The success of East European literatures in the German-speaking world has a direct correlation with expectations and – yes, also – clichés that German-speaking publishers conjure up about the East.
This problem has been woefully overlooked in literary critical discourse: namely, with regard to what publishers deem worthy of translation in the first place, and whether the translated literature is representative for production in the different countries, which are uniformly viewed inside Germany and Austria as Eastern European, thanks to a hopelessly cultural-imperialist attitude. In post-1989 Austria this view was even in slightly sharper focus. At this point, the cultural and political motivation was to link up idealistically with the monarchy after 70 years, and to newly inaugurate Central Europe or the Danube region as an intellectually associated area – with Vienna as the centre, of course. The project failed, not least because to the surprise of Austrians, old wounds surfaced again among the neighbours in the Czech Republic, Slovakia, Hungary and Slovenia. They could never tolerate each other even during the Habsburg era. However, that did nothing to alter the fact that for East European literature to gain the backing of German and Austrian publishers it should largely confirm Western ideas about the East. At least, in the majority of cases. Such ideas were backdated in cultural and historical terms – at least as far back as the 19th century when in the context of nationalism it was customary to refer to the Slavic soul. This stereotype was not as vicious as anti-Semitism, and yet precisely because of that it became more callous over the generations: melancholy, deviousness, talent for improvising, hot-blooded, hard drinking, fatalism – all these qualities were ascribed to the Slavic soul. And the Hungarians and Romanians were more or less included in this.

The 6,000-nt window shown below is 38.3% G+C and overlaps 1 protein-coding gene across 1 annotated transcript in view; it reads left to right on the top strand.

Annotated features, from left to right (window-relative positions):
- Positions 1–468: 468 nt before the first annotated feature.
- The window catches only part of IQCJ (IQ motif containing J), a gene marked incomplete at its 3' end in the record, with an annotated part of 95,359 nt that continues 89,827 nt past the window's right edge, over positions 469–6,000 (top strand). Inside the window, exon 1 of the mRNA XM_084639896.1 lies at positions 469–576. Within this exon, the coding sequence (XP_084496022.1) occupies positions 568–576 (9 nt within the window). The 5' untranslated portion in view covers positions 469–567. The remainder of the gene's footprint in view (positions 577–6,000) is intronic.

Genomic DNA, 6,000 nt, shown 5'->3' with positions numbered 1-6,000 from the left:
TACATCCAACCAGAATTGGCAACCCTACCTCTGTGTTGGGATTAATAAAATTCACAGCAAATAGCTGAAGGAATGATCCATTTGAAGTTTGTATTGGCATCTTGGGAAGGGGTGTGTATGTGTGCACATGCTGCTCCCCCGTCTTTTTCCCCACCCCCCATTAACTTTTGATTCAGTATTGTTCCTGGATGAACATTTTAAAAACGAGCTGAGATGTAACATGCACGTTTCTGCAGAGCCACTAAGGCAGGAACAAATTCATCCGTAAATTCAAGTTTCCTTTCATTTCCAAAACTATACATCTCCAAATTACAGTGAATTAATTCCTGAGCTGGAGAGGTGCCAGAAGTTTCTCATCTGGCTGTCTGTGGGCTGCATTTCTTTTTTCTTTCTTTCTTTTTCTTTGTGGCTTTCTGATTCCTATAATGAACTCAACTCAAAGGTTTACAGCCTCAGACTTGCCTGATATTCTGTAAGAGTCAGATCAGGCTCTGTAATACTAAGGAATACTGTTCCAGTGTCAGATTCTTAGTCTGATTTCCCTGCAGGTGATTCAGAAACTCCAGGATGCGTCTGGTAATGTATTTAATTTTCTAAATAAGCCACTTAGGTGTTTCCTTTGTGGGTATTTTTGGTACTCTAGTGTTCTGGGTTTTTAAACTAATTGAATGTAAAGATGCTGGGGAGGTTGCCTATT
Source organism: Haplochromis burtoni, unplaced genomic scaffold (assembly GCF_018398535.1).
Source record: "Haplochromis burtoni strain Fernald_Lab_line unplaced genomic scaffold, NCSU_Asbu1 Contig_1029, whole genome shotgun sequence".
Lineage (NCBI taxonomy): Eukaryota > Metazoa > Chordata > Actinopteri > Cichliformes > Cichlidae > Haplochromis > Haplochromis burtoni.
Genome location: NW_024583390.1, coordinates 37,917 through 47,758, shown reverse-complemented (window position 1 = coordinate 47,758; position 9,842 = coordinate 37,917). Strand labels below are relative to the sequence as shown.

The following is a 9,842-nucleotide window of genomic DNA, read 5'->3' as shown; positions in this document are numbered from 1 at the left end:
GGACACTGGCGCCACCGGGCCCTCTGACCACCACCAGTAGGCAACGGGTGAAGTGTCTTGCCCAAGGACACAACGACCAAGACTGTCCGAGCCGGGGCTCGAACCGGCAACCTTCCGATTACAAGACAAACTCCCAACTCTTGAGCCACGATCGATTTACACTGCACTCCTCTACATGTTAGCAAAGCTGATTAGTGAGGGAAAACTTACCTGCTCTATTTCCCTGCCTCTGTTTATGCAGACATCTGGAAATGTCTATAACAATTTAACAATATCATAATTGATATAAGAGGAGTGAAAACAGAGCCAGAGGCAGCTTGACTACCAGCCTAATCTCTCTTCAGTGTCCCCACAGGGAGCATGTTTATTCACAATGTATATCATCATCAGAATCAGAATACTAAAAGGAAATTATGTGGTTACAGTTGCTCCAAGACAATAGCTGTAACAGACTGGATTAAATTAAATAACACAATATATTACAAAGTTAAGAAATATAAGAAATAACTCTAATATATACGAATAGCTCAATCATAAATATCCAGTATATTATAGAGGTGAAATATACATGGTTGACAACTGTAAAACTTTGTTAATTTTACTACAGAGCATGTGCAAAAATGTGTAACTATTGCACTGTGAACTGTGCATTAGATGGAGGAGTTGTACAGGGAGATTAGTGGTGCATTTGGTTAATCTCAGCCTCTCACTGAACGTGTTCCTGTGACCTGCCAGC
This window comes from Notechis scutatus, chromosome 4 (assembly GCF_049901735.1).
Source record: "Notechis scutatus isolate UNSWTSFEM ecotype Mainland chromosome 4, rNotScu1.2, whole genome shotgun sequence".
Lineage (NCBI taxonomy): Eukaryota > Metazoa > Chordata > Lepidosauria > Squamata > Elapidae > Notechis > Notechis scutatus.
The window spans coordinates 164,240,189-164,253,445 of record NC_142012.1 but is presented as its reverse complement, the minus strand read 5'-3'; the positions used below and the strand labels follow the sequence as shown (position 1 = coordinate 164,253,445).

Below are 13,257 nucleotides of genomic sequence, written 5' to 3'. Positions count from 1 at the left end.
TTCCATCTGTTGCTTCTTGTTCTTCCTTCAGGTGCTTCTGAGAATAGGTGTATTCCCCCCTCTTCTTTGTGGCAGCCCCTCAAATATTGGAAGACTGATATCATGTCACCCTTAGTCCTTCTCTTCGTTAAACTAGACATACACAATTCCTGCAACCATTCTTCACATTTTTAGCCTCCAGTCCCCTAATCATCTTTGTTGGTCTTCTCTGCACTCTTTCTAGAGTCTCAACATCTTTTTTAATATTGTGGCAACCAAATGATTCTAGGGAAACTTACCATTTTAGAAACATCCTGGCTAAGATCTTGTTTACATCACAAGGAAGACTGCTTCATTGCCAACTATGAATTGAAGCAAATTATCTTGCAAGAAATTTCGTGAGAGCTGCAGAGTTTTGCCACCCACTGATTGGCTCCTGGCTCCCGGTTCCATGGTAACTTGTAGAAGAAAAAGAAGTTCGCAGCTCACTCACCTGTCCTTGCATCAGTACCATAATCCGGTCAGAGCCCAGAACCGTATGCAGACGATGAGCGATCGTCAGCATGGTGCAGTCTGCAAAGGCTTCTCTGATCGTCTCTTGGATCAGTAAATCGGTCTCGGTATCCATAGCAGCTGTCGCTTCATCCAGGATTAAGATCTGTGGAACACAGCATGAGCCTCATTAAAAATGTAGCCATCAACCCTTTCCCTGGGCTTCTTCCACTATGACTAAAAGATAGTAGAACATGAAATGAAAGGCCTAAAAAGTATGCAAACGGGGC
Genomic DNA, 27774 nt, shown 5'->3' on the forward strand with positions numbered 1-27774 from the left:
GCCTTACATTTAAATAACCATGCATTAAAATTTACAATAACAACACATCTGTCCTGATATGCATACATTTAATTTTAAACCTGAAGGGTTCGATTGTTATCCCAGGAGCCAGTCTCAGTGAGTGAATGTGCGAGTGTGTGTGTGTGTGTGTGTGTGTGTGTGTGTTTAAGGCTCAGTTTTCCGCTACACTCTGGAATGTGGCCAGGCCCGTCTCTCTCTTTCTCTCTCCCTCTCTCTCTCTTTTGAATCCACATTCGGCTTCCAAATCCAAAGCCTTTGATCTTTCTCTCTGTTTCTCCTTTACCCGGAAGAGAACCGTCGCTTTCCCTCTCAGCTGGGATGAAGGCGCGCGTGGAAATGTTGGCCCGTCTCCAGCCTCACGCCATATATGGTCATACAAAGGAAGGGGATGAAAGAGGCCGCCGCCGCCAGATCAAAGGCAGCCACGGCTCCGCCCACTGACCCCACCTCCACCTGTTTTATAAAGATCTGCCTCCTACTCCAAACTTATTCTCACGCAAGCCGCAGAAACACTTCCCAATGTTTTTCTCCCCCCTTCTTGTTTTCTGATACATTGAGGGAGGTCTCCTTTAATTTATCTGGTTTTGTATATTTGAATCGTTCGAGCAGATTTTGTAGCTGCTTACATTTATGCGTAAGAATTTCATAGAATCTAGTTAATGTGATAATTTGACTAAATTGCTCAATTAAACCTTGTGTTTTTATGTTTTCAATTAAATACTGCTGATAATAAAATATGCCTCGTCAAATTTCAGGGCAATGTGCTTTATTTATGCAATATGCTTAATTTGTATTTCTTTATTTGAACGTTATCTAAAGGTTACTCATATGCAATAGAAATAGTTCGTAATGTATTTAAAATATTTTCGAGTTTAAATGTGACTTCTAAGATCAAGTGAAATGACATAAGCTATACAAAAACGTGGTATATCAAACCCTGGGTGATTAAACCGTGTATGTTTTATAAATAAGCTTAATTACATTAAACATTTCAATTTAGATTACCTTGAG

If you are aware of this, you see why some writers suddenly – often with the first translated book – became well known, while for others it takes decades and plenty of translated books to get noticed by the critics. Not to mention a wide readership. The Slovenian writer, Drago Jančar (b. 1948), belongs to the latter group. Since the late 1980s his novels, narratives and essays have appeared in German translation, first with a small publishing house owned by Lojze Wiese, a Slovenian from Carinthia based in Klagenfurt. Then, for about 15 years Jančar has been associated with the slightly bigger Folio Verlag in Bozen – although in German-speaking publishing circles Folio still largely goes unnoticed. In the publishing sector – irrespective of the publisher’s dedication – small is equated with: modest sales structures, a weak presence in the book trade, a small advertising budget and problems with coverage in the national media. All attempts to attract the big German publishers to Drago Jančar have failed. It’s of no consequence that he has been repeatedly described as the most important Slovenian contemporary writer. Others, 20, 30 years younger writers from former Yugoslavia have long since overtaken him: the Croat, Miljenko Jergović, Aleš Šteger from Slovenia – and of course, those who left their country during the war in the 1990s, in particular, Dubravka U.
By Peter Zimmermann